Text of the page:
"Weird Al" Yankovic

From This Might Be A Wiki
Yankovic, 2019
Yankovic and his band performing in 2022

"Weird Al" Yankovic, born Alfred Matthew Yankovic on October 23, 1959, is an American comedy musician, known for his humorous parodies of popular songs and pastiches. He also plays the accordion.

Al and TMBG[edit]

Yankovic has often called They Might Be Giants one of his favorite groups, stating in a 2005 iTunes playlist, "TMBG... prolific, smart, funny, great guys. One of my all-time favorite bands." According to the audio commentary on the Weird Al Show DVD box set, TMBG was his daughter Nina's second favorite artist at the time of recording, with the first being Ben Folds.

In the late '80s and early '90s, Yankovic featured music videos by They Might Be Giants in three episodes of his Al TV specials: "Put Your Hand Inside The Puppet Head," "Don't Let's Start" and "The Statue Got Me High."

On his 1996 album Bad Hair Day, Yankovic wrote the original song "Everything You Know Is Wrong" as an homage to TMBG, with many musical and lyrical references to the band. TMBG fan podcast Don't Let's Start released a YouTube video essay attempting to track all of Al's homages to TMBG in the song. On the same album, the song "I Remember Larry," a style parody of Hilly Michaels, is widely thought to contain a musical homage to TMBG's "See The Constellation," though this is unconfirmed by Yankovic.

In 2008, Yankovic was on an episode of the Amoeba Records series What's In My Bag? where he was seen purchasing the CD/DVD set of Here Come The 123s for his daughter.[1]

On April 21, 2018 in Austin TX, Yankovic covered "Particle Man" live during his Ridiculously Self-Indulgent Ill-Advised Vanity Tour, in which he covered one song by another artist each night during the encore.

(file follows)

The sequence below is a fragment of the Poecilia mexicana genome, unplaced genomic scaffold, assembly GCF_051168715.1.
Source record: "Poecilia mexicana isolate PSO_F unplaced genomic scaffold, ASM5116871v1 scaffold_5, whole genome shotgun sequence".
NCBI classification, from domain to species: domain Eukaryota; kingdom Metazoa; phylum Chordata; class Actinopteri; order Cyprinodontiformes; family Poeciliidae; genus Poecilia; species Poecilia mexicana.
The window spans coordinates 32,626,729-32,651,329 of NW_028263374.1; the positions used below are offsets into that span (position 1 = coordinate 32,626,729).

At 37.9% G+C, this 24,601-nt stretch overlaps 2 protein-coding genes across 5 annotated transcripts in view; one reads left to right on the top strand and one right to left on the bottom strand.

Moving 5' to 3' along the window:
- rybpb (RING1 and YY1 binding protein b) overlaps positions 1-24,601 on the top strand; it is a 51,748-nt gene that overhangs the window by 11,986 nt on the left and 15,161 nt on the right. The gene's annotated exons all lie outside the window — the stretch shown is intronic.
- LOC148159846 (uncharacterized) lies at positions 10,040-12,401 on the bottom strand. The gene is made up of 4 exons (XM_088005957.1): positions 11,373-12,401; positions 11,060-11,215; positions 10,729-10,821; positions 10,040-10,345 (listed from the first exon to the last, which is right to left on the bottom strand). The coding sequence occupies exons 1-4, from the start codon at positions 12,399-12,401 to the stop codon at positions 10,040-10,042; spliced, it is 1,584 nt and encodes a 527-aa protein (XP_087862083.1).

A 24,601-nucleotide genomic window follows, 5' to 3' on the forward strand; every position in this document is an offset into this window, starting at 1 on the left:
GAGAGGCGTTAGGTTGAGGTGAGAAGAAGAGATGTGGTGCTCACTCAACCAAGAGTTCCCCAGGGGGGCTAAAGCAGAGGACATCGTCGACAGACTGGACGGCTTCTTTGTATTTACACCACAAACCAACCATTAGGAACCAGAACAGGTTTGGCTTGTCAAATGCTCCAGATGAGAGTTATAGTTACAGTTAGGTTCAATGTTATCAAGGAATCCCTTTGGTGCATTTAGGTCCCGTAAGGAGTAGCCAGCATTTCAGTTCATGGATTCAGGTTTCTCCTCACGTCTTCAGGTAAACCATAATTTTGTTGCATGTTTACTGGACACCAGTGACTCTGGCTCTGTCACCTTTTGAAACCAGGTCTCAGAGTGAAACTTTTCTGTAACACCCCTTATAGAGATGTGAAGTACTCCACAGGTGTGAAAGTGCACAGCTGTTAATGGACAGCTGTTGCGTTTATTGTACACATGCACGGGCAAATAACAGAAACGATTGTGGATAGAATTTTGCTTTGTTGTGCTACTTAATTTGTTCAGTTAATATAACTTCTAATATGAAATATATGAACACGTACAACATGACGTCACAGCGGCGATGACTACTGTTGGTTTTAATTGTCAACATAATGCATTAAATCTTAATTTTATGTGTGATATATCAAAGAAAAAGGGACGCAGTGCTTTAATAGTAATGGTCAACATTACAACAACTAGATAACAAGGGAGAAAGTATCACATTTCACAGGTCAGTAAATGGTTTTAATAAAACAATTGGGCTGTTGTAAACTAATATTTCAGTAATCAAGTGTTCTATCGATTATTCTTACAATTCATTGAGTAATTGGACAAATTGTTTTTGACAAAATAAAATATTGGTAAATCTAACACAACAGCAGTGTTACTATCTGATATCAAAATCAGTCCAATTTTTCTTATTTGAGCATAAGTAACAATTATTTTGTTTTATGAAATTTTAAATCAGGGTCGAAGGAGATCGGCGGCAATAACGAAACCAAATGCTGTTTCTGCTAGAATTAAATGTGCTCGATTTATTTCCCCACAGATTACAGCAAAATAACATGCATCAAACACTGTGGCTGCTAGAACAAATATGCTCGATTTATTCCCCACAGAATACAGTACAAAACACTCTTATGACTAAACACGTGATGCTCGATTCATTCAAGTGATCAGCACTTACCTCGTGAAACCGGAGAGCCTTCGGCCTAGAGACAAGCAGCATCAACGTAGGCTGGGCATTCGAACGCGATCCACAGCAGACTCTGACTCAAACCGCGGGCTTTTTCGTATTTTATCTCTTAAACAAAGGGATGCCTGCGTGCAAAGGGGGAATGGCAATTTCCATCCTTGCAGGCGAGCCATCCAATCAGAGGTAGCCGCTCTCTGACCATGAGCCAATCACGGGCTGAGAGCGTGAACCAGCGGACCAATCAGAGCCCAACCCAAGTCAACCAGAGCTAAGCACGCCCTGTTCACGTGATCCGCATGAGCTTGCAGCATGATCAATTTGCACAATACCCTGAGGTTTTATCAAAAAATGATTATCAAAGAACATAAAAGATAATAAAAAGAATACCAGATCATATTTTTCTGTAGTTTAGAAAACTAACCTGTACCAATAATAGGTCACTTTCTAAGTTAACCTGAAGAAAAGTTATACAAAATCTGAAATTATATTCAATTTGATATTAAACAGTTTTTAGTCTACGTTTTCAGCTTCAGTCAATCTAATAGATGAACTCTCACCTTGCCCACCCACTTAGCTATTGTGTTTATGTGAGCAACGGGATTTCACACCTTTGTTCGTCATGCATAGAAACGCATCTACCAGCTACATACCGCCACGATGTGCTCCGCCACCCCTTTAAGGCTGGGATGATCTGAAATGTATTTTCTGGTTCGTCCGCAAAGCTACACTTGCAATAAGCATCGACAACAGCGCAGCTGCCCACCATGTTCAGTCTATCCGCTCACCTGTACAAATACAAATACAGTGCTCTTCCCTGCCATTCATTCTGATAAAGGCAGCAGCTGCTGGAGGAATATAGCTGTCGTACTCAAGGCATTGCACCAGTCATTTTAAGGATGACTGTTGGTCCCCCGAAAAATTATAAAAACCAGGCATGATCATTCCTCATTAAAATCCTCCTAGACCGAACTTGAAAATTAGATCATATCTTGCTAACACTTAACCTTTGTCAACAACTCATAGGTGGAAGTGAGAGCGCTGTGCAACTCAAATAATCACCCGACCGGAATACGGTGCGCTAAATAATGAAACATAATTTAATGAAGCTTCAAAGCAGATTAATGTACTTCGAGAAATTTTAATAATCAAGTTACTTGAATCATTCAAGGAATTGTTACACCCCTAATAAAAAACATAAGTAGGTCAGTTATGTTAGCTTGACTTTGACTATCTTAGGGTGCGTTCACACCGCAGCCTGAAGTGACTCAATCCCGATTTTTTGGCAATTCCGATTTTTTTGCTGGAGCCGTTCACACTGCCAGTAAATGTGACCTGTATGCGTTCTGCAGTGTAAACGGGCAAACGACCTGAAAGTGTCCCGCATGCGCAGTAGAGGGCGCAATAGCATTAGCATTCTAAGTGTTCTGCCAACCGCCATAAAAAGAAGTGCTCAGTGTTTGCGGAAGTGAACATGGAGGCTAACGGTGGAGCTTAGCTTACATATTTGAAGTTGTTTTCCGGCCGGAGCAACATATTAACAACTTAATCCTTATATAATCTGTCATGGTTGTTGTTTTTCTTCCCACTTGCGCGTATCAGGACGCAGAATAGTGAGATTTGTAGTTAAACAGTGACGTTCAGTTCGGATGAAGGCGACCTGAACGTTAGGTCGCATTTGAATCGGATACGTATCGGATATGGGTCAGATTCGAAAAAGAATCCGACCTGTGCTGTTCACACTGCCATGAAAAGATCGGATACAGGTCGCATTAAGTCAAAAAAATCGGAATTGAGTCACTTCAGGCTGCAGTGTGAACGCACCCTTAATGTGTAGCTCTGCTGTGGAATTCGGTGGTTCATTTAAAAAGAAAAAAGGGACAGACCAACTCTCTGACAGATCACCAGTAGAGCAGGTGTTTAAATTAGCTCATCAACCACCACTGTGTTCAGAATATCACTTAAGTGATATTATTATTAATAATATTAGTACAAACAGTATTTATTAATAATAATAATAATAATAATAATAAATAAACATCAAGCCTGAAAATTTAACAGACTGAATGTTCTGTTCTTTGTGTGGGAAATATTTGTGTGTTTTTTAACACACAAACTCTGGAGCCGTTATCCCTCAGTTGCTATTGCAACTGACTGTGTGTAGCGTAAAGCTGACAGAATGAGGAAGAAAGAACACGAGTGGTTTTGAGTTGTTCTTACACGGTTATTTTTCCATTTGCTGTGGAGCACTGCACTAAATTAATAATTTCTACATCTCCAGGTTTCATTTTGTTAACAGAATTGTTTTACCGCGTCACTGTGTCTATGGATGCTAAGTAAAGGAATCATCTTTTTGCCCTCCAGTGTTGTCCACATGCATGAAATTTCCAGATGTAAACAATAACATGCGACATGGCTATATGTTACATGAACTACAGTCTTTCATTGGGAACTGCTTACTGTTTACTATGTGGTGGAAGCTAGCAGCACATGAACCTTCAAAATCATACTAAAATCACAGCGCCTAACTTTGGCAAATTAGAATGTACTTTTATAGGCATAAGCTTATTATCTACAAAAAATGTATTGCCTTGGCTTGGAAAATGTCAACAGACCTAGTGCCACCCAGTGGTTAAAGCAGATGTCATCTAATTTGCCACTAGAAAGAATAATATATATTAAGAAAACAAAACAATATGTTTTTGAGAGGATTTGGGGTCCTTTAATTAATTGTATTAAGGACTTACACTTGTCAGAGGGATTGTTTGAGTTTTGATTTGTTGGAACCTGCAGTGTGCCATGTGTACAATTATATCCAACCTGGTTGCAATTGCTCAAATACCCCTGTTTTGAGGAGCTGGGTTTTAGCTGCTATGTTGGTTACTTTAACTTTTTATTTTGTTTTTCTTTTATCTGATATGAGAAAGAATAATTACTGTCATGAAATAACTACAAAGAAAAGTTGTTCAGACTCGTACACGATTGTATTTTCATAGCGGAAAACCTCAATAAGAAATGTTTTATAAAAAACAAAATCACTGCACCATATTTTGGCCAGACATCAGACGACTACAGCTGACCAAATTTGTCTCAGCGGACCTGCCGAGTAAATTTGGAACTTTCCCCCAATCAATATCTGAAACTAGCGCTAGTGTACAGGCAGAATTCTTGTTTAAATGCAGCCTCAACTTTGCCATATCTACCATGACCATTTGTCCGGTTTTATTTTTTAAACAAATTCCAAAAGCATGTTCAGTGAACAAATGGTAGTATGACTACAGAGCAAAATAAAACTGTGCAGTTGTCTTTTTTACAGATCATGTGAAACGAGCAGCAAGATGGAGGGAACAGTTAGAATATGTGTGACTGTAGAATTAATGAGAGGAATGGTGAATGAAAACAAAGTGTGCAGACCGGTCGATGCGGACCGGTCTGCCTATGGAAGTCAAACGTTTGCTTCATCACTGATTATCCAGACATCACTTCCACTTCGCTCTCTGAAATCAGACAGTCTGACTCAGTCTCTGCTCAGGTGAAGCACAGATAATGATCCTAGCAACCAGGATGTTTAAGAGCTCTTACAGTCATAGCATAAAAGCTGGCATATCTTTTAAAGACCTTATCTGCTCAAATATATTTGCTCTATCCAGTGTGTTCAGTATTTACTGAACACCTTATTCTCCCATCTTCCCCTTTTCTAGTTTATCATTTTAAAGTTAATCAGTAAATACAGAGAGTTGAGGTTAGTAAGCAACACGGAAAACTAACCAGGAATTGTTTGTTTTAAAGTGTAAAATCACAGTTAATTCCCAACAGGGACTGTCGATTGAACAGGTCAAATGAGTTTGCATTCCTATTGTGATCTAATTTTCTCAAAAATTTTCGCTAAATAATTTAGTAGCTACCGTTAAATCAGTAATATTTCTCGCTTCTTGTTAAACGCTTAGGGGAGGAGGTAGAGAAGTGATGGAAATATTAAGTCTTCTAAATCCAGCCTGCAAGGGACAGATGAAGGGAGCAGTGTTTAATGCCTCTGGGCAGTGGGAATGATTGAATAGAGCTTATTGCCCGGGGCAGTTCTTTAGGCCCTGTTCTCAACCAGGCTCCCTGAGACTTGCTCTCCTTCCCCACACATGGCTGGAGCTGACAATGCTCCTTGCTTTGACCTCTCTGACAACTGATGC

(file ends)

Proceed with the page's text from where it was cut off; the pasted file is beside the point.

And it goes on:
In a 2022 Reddit AMA to promote the film WEIRD: The Al Yankovic Story, Yankovic was asked what his favorite song by TMBG was, to which he replied:

I really don't have a favorite song by ANY band... it's not a contest! But [...] for TMBG I'll say "Put Your Hand Inside The Puppet Head." But honestly, I like pretty much ALL their songs.[2]

Yankovic has been spotted attending many TMBG shows over the years, including the band's July 2023 appearance at the Hollywood Bowl where they opened for Sparks (another band Yankovic has used as the inspiration for a style parody).

TMBG and Al[edit]

On the Ask Al feature on his website, a fan in September 1998 asked if Yankovic had ever met They Might Be Giants and he replied with:

TMBG is one of my favorite groups, and I've met the Johns on one or two occasions. I even asked them several years ago if they'd be interested in co-headlining a concert tour with me, but they weren't into it at the time. They were also too busy to do the Weird Al Show last year. What, is it my breath?[3]

In a preview from former TMBG drummer Brian Doherty's canceled book Memoirs of a Rock Drummer, Doherty wrote about a time that Yankovic came to a TMBG show in 1994:

"Listen up people! Weird Al is coming to our show tonight." I was behind my drum kit at sound check, just a few hours before show time. It was 1994, and I had been with this band for a little over a year. John Flansburgh raised his voice and continued, "Do not—I repeat—DO NOT take any photos with Weird Al, or invite him backstage." I turned to John Linnell to ask why Flansburgh (Flans) had given strict orders about something so insignificant. "We're trying to shake the yoke of geek rockers," Linnell explained. "Having a picture taken with Weird Al wouldn't help our image any. Really, it's the last thing we need right now, especially at this show."

In more recent years, Flansburgh has praised Yankovic's style parody "Everything You Know is Wrong," calling it "flattering" in 2011 on Twitter[4] and stating in 2014 on TMBG's Tumblr, "I heard it years back and it was fantastically accurate. Weird Al is the king of his genre."[5]

In 2023, Linnell spoke about "Everything You Know is Wrong" to Creative Loafing:

It took me years to get around to hearing it, but at some point in the last ten years or so, I finally checked it out. And I feel sort of dumb saying this, but it really appealed to me as a piece of songwriting, and I realized that's because Weird Al is copying our style, and I just automatically liked it. I suppose you can hear somebody imitate you and then be annoyed by it, but I thought the song was great. I really liked it.

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